To get there from Montego Bay: come out of the airport, go into the traffic circle, and follow Queen's Drive, which is the A1.  Don't worry if you miss Queen's Drive and end up driving through Montego Bay.  If you followed Sunset Boulevard, just go to the end and turn left onto Kent/Gloucestershire.  Eventually, you'll come to the same place, which is a second traffic circle.  From there, follow St.  James/Barnett, which is the A1, towards Reading.  Or, you can take Howard Boulevard to the end, turn left onto Alice Eldemire Drive, and rejoin the A1 where Eldemire Drive ends.  Actually, this is probably easier, because you avoid the mess in the residential/business area at the end of Barnett.

At Reading, turn south (left) onto the B8.  I think the sign pointed said "Anchovy" Cross the island by staying on the B8, going through Haughton Grove, Haddo, and Ferris Cross (again, we assumed that the B8 was recommended over the B7, which goes across more directly, for a reason).  At Ferris Cross, pick up the A2 and go east along the coast.  When you get to Black River, the A2 heads north and goes inland.  Follow it through the Bamboo Avenue and Santa Cruz, Lovely Point, Gosehn, Pepper, Butters, and Spur Tree.  Soon, you will come to a circle.  Take the first exit off the circle to Winston Jones Highway (I don't think there was a sign).  Turn left (west) at a sign for the Somerset Quarry.  There is a bus shelter at the corner with a sign saying "Mickletown Community Project".  Go up a short hill to a T intersection, turn right, go around an s-bend (about 1 kilometer) to a pair of unmarked stone gates on your right (there is a small neighborhood bar on the left).  Turn right through the gates and go down a dirt track about 1/2 kilometer - go past the buildings and up and around to your left.

A couple of days at Marshall's Pen will easily get you 1/2 or more of the Jamaican endemics.  Sit in the garden, or walk through the wooded areas and cow pastures, and you will get: Jamaican Tody, Yellow-shouldered Grassquit (they often come to the oranges left out for the orioles), Red-billed Streamertail, Jamaican Potoo, White-chinned Thrush, Jamaican Oriole, Jamaican Stripe-headed Tanager, Jamaican Bullfinch, Jamaican Vireo, Olive-throated Parakeet, Chestnut-bellied Cuckoo, Vervain Hummingbird, Sad Flycatcher, Rufous-tailed Flycatcher, Stolid Flycatcher, Jamaican Beccard, Loggerhead Kingbird, White-eyed Thrush, Jamaican Euphonia, Jamaican Oriole, Antillean Palm Swift, Jamaican Peewee, Black-faced Grassquit, and Arrow-headed Warbler.

We also had Black and White Warbler, American Redstart, American Kestrel (very red birds), Turkey Vulture, Northern Mockingbird, Northern Parula, Prairie Warbler, Cattle Egret, Bananaquit, White-headed Pigeon, Smooth-billed Ani, Black-throated Blue Warbler, Least Grebe, Red-tailed Hawk.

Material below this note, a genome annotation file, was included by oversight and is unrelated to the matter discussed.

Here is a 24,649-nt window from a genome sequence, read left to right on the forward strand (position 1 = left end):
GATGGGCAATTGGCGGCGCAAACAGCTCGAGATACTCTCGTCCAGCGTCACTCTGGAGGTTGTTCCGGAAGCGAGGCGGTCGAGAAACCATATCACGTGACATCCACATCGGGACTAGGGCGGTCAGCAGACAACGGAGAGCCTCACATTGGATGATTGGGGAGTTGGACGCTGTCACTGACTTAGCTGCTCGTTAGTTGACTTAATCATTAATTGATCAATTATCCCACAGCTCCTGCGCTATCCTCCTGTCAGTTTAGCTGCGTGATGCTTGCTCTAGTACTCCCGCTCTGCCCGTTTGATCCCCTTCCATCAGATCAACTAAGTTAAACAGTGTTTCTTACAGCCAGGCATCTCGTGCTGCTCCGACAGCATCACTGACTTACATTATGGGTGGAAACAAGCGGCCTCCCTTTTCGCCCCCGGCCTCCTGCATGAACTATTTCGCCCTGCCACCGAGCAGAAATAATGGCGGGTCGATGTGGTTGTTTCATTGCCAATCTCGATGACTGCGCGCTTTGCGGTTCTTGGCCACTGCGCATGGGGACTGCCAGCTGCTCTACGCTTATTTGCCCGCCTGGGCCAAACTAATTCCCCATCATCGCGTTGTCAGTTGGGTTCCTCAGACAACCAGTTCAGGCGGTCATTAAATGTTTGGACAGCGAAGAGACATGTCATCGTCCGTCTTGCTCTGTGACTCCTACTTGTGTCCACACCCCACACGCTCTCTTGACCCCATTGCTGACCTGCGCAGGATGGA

A word about the Jamaican Owl.  Yes, they are in the Sutton's garden.  Yes, you can hear them calling.  Don't count on seeing them.  They love to hang out inside the bromeliads, of which there are many.  We had three calling and couldn't find any of them.  The next morning, we had one calling, identified the tree, walked right to it, and still couldn't find it.  We finally did see it flying over.

We took a "short" drive (short in terms of kilometers; nothing is short in Jamaica in driving time.  The roads weren't nearly as bad as those in Venezuela, but average speed on most is about 40kph.  There are no shoulders, and the edges of the road tend to be crumbled or potholed.  As a result, most people drive nearer to the center of the road.  Most roads are twisty, which means you do lots of horn-honking before curves, and lots of last-minute edging over.  Folks also overtake one another frequently, and with little room to spare) to the Elim Ponds.

Here we had Barn Owl on a roadside post, Black-winged Stilt, Tri-colored Heron, Northern Jacana, Moorhen, Black-crowned Night Heron, Great Blue Heron, Pied-billed Grebe, Little Blue Heron, Osprey, Green Heron, Spotted Sandpiper, Common Snipe, Glossy Ibis, Purple Gallinule.

Endemics here were Greater Antillean Grackle and Caribbean Coot.  Specials (though not endemic) were the three West Indian Whistling Ducks.  Bring lots of bug juice - these are nocturnal ducks that only show up as the sun is going down and the mosquitos are swarming.